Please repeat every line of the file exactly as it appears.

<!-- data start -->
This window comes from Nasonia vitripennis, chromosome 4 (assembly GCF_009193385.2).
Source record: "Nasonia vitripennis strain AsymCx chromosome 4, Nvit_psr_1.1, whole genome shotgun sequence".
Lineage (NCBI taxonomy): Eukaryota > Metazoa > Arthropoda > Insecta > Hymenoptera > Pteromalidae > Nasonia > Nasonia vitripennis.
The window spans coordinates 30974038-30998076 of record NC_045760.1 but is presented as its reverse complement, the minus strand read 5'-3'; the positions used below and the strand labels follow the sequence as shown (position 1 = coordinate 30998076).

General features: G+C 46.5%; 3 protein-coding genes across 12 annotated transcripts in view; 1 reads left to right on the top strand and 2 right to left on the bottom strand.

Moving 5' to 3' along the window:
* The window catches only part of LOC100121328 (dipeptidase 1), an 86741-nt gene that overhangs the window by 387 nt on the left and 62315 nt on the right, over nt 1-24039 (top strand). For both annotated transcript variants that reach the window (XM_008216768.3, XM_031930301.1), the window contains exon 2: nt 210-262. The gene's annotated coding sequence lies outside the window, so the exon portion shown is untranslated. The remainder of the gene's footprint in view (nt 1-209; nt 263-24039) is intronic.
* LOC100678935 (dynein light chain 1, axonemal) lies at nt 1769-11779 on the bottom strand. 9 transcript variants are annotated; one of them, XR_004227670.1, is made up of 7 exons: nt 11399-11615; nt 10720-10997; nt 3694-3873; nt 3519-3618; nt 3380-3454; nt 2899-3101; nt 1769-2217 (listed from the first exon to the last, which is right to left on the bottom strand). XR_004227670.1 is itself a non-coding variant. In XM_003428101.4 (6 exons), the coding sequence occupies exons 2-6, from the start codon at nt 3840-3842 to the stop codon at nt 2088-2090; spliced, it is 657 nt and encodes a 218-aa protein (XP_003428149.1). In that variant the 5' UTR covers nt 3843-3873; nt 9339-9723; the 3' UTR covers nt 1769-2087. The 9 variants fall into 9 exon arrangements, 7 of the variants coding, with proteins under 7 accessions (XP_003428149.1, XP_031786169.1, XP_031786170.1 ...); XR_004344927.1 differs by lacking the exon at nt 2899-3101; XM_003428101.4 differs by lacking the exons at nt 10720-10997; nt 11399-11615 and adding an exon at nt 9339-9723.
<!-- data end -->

This window comes from Nasonia vitripennis, chromosome 4 (assembly GCF_009193385.2).
Source record: "Nasonia vitripennis strain AsymCx chromosome 4, Nvit_psr_1.1, whole genome shotgun sequence".
Lineage (NCBI taxonomy): Eukaryota > Metazoa > Arthropoda > Insecta > Hymenoptera > Pteromalidae > Nasonia > Nasonia vitripennis.
The window spans coordinates 30974038-30998076 of record NC_045760.1 but is presented as its reverse complement, the minus strand read 5'-3'; the positions used below and the strand labels follow the sequence as shown (position 1 = coordinate 30998076).

General features: G+C 46.5%; 3 protein-coding genes across 12 annotated transcripts in view; 1 reads left to right on the top strand and 2 right to left on the bottom strand.

Moving 5' to 3' along the window:
* The window catches only part of LOC100121328 (dipeptidase 1), an 86741-nt gene that overhangs the window by 387 nt on the left and 62315 nt on the right, over nt 1-24039 (top strand). For both annotated transcript variants that reach the window (XM_008216768.3, XM_031930301.1), the window contains exon 2: nt 210-262. The gene's annotated coding sequence lies outside the window, so the exon portion shown is untranslated. The remainder of the gene's footprint in view (nt 1-209; nt 263-24039) is intronic.
* LOC100678935 (dynein light chain 1, axonemal) lies at nt 1769-11779 on the bottom strand. 9 transcript variants are annotated; one of them, XR_004227670.1, is made up of 7 exons: nt 11399-11615; nt 10720-10997; nt 3694-3873; nt 3519-3618; nt 3380-3454; nt 2899-3101; nt 1769-2217 (listed from the first exon to the last, which is right to left on the bottom strand). XR_004227670.1 is itself a non-coding variant. In XM_003428101.4 (6 exons), the coding sequence occupies exons 2-6, from the start codon at nt 3840-3842 to the stop codon at nt 2088-2090; spliced, it is 657 nt and encodes a 218-aa protein (XP_003428149.1). In that variant the 5' UTR covers nt 3843-3873; nt 9339-9723; the 3' UTR covers nt 1769-2087. The 9 variants fall into 9 exon arrangements, 7 of the variants coding, with proteins under 7 accessions (XP_003428149.1, XP_031786169.1, XP_031786170.1 ...); XR_004344927.1 differs by lacking the exon at nt 2899-3101; XM_003428101.4 differs by lacking the exons at nt 10720-10997; nt 11399-11615 and adding an exon at nt 9339-9723.